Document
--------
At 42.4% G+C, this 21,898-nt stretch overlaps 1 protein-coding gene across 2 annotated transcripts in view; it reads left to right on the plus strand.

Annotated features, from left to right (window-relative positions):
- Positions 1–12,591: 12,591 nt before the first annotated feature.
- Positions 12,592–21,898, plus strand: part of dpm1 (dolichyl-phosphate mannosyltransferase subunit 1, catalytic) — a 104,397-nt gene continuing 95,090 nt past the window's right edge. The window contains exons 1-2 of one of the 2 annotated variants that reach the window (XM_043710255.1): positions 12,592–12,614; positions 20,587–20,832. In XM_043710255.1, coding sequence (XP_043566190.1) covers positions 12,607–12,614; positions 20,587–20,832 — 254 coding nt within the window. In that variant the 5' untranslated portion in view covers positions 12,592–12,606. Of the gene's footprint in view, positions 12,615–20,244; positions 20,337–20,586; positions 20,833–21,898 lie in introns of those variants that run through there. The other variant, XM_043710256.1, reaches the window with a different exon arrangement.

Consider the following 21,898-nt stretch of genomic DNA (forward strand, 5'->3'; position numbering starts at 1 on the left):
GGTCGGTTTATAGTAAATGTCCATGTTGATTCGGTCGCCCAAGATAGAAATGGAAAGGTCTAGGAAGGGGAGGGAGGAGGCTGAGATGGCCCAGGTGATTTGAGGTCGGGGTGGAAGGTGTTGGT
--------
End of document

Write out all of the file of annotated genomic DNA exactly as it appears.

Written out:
At 42.4% G+C, this 21,898-nt stretch overlaps 1 protein-coding gene across 2 annotated transcripts in view; it reads left to right on the plus strand.

Annotated features, from left to right (window-relative positions):
- Positions 1–12,591: 12,591 nt before the first annotated feature.
- Positions 12,592–21,898, plus strand: part of dpm1 (dolichyl-phosphate mannosyltransferase subunit 1, catalytic) — a 104,397-nt gene continuing 95,090 nt past the window's right edge. The window contains exons 1-2 of one of the 2 annotated variants that reach the window (XM_043710255.1): positions 12,592–12,614; positions 20,587–20,832. In XM_043710255.1, coding sequence (XP_043566190.1) covers positions 12,607–12,614; positions 20,587–20,832 — 254 coding nt within the window. In that variant the 5' untranslated portion in view covers positions 12,592–12,606. Of the gene's footprint in view, positions 12,615–20,244; positions 20,337–20,586; positions 20,833–21,898 lie in introns of those variants that run through there. The other variant, XM_043710256.1, reaches the window with a different exon arrangement.

Consider the following 21,898-nt stretch of genomic DNA (forward strand, 5'->3'; position numbering starts at 1 on the left):
GGTCGGTTTATAGTAAATGTCCATGTTGATTCGGTCGCCCAAGATAGAAATGGAAAGGTCTAGGAAGGGGAGGGAGGAGGCTGAGATGGCCCAGGTGATTTGAGGTCGGGGTGGAAGGTGTTGGT